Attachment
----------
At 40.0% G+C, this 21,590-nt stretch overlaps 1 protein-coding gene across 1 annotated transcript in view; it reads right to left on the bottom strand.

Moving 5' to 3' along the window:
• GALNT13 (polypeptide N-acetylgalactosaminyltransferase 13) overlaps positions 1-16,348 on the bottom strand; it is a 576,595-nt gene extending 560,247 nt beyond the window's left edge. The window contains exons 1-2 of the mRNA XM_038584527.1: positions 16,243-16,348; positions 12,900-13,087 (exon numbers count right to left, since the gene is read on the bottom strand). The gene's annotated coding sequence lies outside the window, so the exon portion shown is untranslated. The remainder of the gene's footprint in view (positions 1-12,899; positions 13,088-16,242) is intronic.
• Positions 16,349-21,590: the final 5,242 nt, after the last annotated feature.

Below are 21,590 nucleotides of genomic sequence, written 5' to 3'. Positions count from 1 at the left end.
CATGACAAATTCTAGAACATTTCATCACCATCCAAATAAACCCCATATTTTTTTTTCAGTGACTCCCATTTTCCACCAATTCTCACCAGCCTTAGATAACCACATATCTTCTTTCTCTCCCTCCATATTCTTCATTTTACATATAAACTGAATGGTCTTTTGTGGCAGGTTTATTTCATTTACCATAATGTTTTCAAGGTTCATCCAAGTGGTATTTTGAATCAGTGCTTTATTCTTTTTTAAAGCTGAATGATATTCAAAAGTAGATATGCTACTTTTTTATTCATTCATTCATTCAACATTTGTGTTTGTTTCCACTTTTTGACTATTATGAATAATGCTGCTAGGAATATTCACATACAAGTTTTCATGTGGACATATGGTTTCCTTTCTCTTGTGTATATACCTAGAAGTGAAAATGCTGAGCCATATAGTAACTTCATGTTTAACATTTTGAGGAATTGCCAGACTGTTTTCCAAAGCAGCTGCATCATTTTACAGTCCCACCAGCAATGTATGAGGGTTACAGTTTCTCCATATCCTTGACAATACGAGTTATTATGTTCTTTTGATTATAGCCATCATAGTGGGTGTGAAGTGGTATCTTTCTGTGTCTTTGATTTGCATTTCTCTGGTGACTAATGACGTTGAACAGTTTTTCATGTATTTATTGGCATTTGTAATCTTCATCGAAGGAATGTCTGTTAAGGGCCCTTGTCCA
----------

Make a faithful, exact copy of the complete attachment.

At 40.0% G+C, this 21,590-nt stretch overlaps 1 protein-coding gene across 1 annotated transcript in view; it reads right to left on the bottom strand.

Moving 5' to 3' along the window:
• GALNT13 (polypeptide N-acetylgalactosaminyltransferase 13) overlaps positions 1-16,348 on the bottom strand; it is a 576,595-nt gene extending 560,247 nt beyond the window's left edge. The window contains exons 1-2 of the mRNA XM_038584527.1: positions 16,243-16,348; positions 12,900-13,087 (exon numbers count right to left, since the gene is read on the bottom strand). The gene's annotated coding sequence lies outside the window, so the exon portion shown is untranslated. The remainder of the gene's footprint in view (positions 1-12,899; positions 13,088-16,242) is intronic.
• Positions 16,349-21,590: the final 5,242 nt, after the last annotated feature.

Below are 21,590 nucleotides of genomic sequence, written 5' to 3'. Positions count from 1 at the left end.
CATGACAAATTCTAGAACATTTCATCACCATCCAAATAAACCCCATATTTTTTTTTCAGTGACTCCCATTTTCCACCAATTCTCACCAGCCTTAGATAACCACATATCTTCTTTCTCTCCCTCCATATTCTTCATTTTACATATAAACTGAATGGTCTTTTGTGGCAGGTTTATTTCATTTACCATAATGTTTTCAAGGTTCATCCAAGTGGTATTTTGAATCAGTGCTTTATTCTTTTTTAAAGCTGAATGATATTCAAAAGTAGATATGCTACTTTTTTATTCATTCATTCATTCAACATTTGTGTTTGTTTCCACTTTTTGACTATTATGAATAATGCTGCTAGGAATATTCACATACAAGTTTTCATGTGGACATATGGTTTCCTTTCTCTTGTGTATATACCTAGAAGTGAAAATGCTGAGCCATATAGTAACTTCATGTTTAACATTTTGAGGAATTGCCAGACTGTTTTCCAAAGCAGCTGCATCATTTTACAGTCCCACCAGCAATGTATGAGGGTTACAGTTTCTCCATATCCTTGACAATACGAGTTATTATGTTCTTTTGATTATAGCCATCATAGTGGGTGTGAAGTGGTATCTTTCTGTGTCTTTGATTTGCATTTCTCTGGTGACTAATGACGTTGAACAGTTTTTCATGTATTTATTGGCATTTGTAATCTTCATCGAAGGAATGTCTGTTAAGGGCCCTTGTCCA